Conclusion

While there are many factors that can influence the way in which the immune system responds to self-cells, intestinal inflammation is something that should be examined more closely and managed in those with autoimmune diseases. With all multi-system chronic diseases, it is important to look at all potential causes influencing the course of the disease. Naturopathic physicians can potentially make great progress in treating autoimmune diseases in simple ways, including prescribing appropriate probiotics, screening for hormonal dysregulation, and preventing dysregulation in the immune system early in life.


 

Berg_Headshot_2014 copyJenny Berg, ND, LAc is a licensed naturopathic physician and acupuncturist in Seattle, WA. Her special interests lie in the areas of autoimmune diseases, most specifically neurological, endocrine, and dermatological conditions. She combines naturopathic medicine and acupuncture to promote foundational healing in chronic disease. Common diseases treated include multiple sclerosis, Hashimoto’s, Graves, eczema/psoriasis, and myasthenia gravis. She is also the cofounder of Aria Integrative Medicine, a specialty clinic in Seattle that is committed to providing quality, comprehensive care for autoimmune disease. Dr Berg also sits on the Board of Directors for the Autoimmune Advocacy Alliance and Alternative Healthcare Access Campaign.

 

 

Baker_Headshot_2014 copyKelly Baker, ND, LAc is a licensed naturopathic physician and acupuncturist in Seattle, WA. Her special interests lie in the areas of autoimmune diseases, most specifically gastrointestinal, pediatric, and rheumatologic conditions. She combines naturopathic medicine and acupuncture to promote foundational healing in chronic disease. Common diseases treated include celiac disease, ulcerative colitis, Crohn’s, and rheumatoid arthritis. Dr Baker is also the cofounder of Aria Integrative Medicine, a specialty clinic in Seattle that is committed to providing quality, comprehensive care for autoimmune diseases.

 

 

 

References

1. U.S. Department of Health and Human Services. National Institutes of Health. Autoimmune Diseases Research Plan. NIH Publication. No. 03-5140. December, 2002. NIH Web site. http://www.niaid.nih.gov/topics/autoimmune/Documents/adccreport.pdf. Accessed December 15, 2013.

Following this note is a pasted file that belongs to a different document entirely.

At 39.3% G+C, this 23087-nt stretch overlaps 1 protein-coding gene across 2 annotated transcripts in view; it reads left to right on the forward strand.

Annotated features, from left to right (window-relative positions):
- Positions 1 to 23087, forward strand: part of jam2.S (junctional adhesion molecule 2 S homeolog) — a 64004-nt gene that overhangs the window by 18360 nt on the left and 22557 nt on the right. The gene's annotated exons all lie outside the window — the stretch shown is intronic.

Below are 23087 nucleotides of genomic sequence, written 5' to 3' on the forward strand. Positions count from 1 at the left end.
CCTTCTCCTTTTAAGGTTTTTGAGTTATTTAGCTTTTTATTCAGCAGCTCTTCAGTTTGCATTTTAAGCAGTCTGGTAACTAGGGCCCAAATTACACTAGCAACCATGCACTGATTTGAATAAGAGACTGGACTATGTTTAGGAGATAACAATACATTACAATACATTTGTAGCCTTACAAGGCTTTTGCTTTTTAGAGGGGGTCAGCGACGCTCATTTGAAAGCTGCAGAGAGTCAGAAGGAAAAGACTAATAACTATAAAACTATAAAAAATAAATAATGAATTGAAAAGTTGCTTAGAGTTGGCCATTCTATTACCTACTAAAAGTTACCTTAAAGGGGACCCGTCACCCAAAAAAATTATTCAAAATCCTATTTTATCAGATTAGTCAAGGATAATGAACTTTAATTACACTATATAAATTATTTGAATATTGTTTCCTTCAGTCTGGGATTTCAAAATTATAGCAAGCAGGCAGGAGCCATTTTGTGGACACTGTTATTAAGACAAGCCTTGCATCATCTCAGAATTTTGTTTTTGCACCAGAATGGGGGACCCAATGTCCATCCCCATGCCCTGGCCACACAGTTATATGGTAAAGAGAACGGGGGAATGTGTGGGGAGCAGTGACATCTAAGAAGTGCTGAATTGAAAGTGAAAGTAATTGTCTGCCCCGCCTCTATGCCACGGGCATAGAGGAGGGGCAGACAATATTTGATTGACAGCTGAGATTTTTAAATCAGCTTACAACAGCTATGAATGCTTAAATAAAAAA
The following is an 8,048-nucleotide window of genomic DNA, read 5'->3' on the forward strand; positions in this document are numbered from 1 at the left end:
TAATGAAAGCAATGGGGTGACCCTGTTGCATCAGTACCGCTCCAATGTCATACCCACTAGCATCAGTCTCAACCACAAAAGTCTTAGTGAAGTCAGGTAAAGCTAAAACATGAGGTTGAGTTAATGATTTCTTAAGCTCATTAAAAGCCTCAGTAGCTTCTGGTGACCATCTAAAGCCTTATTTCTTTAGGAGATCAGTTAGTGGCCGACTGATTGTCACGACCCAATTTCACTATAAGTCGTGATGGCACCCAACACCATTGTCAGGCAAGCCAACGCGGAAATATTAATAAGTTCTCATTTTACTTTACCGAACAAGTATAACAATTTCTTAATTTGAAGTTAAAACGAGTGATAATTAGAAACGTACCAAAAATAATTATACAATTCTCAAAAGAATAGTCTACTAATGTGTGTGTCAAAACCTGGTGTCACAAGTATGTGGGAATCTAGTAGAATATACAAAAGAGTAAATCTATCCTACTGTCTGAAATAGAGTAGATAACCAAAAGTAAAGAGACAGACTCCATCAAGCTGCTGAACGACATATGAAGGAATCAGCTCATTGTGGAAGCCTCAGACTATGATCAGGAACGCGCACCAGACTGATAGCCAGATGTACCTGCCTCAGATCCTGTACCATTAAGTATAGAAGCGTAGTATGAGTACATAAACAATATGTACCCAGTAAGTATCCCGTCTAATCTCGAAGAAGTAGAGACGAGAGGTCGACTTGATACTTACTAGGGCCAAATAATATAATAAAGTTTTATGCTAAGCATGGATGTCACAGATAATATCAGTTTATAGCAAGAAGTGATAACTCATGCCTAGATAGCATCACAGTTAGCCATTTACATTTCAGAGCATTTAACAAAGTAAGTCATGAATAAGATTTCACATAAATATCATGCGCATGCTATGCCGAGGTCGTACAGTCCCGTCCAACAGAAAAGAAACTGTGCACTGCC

2. Mueller C, Macpherson AJ. Layers of mutualism with commensal bacteria protect us from intestinal inflammation. Gut. 2006;55(2):276-284.

3. Lathrop SK, Bloom SM, Rao SM, et al. Peripheral education of the immune system by colonic commensal microbiota. Nature. 2011;478(7368):250-254.

4. Lee L, Clarke JO, Pearson RL. Irritable bowel syndrome. First Consult, Clinical Key Web site. Posted May 09, 2012. https://www.clinicalkey.com/#!/ContentPlayerCtrl/doPlayContent/21-s2.0-1014787/{“scope”:”all”,”query”:”irritable bowel syndrome”}. Accessed December 10, 2013.

5. American Autoimmune Related Disease Association. Autoimmune Statistics. AARDA Web site. http://www.aarda.org/autoimmune-information/autoimmune-statistics/. Accessed January 17, 2015.

6. Scaramuzza AE, Mantegazza C, Bosetti A, Zuccotti GV. Type 1 diabetes and celiac disease: the effects of gluten free diet on metabolic control. World J Diabetes. 2013;4(4): 130-134.

7. Purchiaroni F, Tortora A, Gabrielli M, et al. The role of intestinal microbiota and the immune system. Eur Rev Med Pharmacol Sci. 2013;17(3):323-333.

8. Smith PM, Howitt MR, Panikov N, et al. The microbial metabolites, short-chain fatty acids, regulate colonic Treg cell homeostasis. Science. 2013;341(6145):569-573.

9. Hara N, Alkanani AK, Ir D, et al. The role of intestinal microbiota in type 1 diabetes. Clin Immunol. 2013;146(2):112-119.

10. De Goffau MC, Luopajarvi K, Knip M, et al. Fecal microbiota composition differs between children with beta-cell autoimmunity and those without. Diabetes. 2013;62(4):1238-1244.

11. Gerard R, Sendid B, Colombel JF, et al. An immunological link between Candida albicans colonization and Crohn’s disease. Crit Rev Microbiol. 2013 Jul 16. [Epub ahead of print]

12. Sankaran-Walters S, Macal M, Grishina I, et al. Sex differences matter in the gut: effect on mucosal immune activation and inflammation. Biol Sex Differ. 2013;4(1):10.

13. Beeson PB. Age and sex associations of 40 autoimmune diseases. Am J Med. 1994;96(5):457-462.

14. Esteghamati A, Noshad S, Khalilzadeh O, et al. Contribution of serum leptin to metabolic syndrome in obese and nonobese subjects. Arch Med Res. 2011;42(3):244-251.

15. Singh UP, Singh NP, Guan H, et al. The Emerging Role of Leptin Antagonist as Potential Therapeutic Option for Inflammatory Bowel Disease. Int Rev Immunol. 2014;33(1):23-33.